I debated whether or not to put up this blog post as I didn't want to seem preachy but after thinking about it for some time, here it is. This started recently when I put up a classic Seto-Guro chawan by Arakawa Toyozo on my Trocadero marketplace a while back with POR (Price On Request) in regards to the price, a piece vetted in Japan by several reputable sources I should add. A number of inquirers asked about the price and admitted it was out of their price range or simply said thank you but two in particular were surprisingly different. The first thought the chawan should be drastically less expensive and the other thought the price positively outlandishly overpriced. This particular inquirer let me know that he had an extensive collection of potters like Kato Tokuro, Hamada Shoji, Kawai Kanjiro, Rosanjin and of course Arakawa Toyozo. In fact he owned two Arakawa chawan and both were bought for less than $1500. Truth be told, I am not a fan of discussing values and prices but in this instance I thought it somewhat important and relevant. I asked him about his pieces and he sent me links to the sites from which they were purchased and I have to admit the pots did not look anything like any Arakawa I have ever seen; making me more than a bit suspicious regarding their apocryphal and questionable origins. In the past couple of years I have seen several Toyozo chawan for sale at just under 4,000,000 yen so how can one expect and honestly believe that they can buy a chawan by one of the most important Japanese potters of the 20th century or any of these top level potters for less than $1500? In the end, I guess it is true, you get what you pay for.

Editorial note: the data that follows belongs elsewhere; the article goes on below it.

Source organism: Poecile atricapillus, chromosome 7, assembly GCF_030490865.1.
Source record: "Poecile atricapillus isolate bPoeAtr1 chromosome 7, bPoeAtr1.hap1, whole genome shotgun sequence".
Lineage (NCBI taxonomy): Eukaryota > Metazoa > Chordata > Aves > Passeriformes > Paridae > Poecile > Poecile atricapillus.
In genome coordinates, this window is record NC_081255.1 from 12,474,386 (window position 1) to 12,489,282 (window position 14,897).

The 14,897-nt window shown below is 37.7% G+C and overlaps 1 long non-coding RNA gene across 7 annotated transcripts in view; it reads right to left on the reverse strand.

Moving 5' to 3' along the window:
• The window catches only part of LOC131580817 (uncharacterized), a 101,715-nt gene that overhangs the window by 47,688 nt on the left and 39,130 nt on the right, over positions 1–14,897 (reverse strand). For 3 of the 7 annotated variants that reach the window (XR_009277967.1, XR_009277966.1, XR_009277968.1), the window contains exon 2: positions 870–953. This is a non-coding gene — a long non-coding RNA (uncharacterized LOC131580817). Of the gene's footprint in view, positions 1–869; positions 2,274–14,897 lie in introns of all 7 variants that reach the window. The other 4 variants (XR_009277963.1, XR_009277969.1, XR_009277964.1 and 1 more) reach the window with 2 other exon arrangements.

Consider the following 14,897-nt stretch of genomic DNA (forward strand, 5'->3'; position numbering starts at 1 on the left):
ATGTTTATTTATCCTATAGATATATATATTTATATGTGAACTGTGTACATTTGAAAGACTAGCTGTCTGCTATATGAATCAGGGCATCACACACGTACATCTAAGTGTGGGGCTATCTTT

Illustrated is a page/price list from a dealers catalogue for a Shino chawan by Kato Tokuro. I simply picked this piece to showcase how costly pots by the really big potters can sell for. At 12,000,000 yen (roughly $99,000 at todays conversion rate) it is easy to see that great work brings great prices. I guess I won't be buying this chawan any time soon.